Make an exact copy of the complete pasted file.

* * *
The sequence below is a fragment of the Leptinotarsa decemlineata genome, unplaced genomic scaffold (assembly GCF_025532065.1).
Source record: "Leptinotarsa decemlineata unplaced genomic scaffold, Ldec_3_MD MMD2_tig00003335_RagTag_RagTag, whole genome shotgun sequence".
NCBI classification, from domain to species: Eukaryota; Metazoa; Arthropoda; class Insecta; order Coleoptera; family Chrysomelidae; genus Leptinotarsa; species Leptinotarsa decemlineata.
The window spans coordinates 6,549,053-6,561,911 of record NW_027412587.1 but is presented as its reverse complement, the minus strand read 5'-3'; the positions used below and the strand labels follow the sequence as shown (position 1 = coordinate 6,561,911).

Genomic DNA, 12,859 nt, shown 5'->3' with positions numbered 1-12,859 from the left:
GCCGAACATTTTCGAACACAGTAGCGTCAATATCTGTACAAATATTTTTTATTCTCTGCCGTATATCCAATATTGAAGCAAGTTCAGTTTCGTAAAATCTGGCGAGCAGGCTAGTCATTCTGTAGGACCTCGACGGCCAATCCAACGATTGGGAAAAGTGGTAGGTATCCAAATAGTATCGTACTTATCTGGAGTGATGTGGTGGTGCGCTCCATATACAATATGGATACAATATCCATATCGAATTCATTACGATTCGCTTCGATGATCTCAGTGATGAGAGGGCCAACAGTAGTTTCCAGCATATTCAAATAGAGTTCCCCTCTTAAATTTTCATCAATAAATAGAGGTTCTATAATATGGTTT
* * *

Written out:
The sequence below is a fragment of the Leptinotarsa decemlineata genome, unplaced genomic scaffold (assembly GCF_025532065.1).
Source record: "Leptinotarsa decemlineata unplaced genomic scaffold, Ldec_3_MD MMD2_tig00003335_RagTag_RagTag, whole genome shotgun sequence".
NCBI classification, from domain to species: Eukaryota; Metazoa; Arthropoda; class Insecta; order Coleoptera; family Chrysomelidae; genus Leptinotarsa; species Leptinotarsa decemlineata.
The window spans coordinates 6,549,053-6,561,911 of record NW_027412587.1 but is presented as its reverse complement, the minus strand read 5'-3'; the positions used below and the strand labels follow the sequence as shown (position 1 = coordinate 6,561,911).

Genomic DNA, 12,859 nt, shown 5'->3' with positions numbered 1-12,859 from the left:
GCCGAACATTTTCGAACACAGTAGCGTCAATATCTGTACAAATATTTTTTATTCTCTGCCGTATATCCAATATTGAAGCAAGTTCAGTTTCGTAAAATCTGGCGAGCAGGCTAGTCATTCTGTAGGACCTCGACGGCCAATCCAACGATTGGGAAAAGTGGTAGGTATCCAAATAGTATCGTACTTATCTGGAGTGATGTGGTGGTGCGCTCCATATACAATATGGATACAATATCCATATCGAATTCATTACGATTCGCTTCGATGATCTCAGTGATGAGAGGGCCAACAGTAGTTTCCAGCATATTCAAATAGAGTTCCCCTCTTAAATTTTCATCAATAAATAGAGGTTCTATAATATGGTTT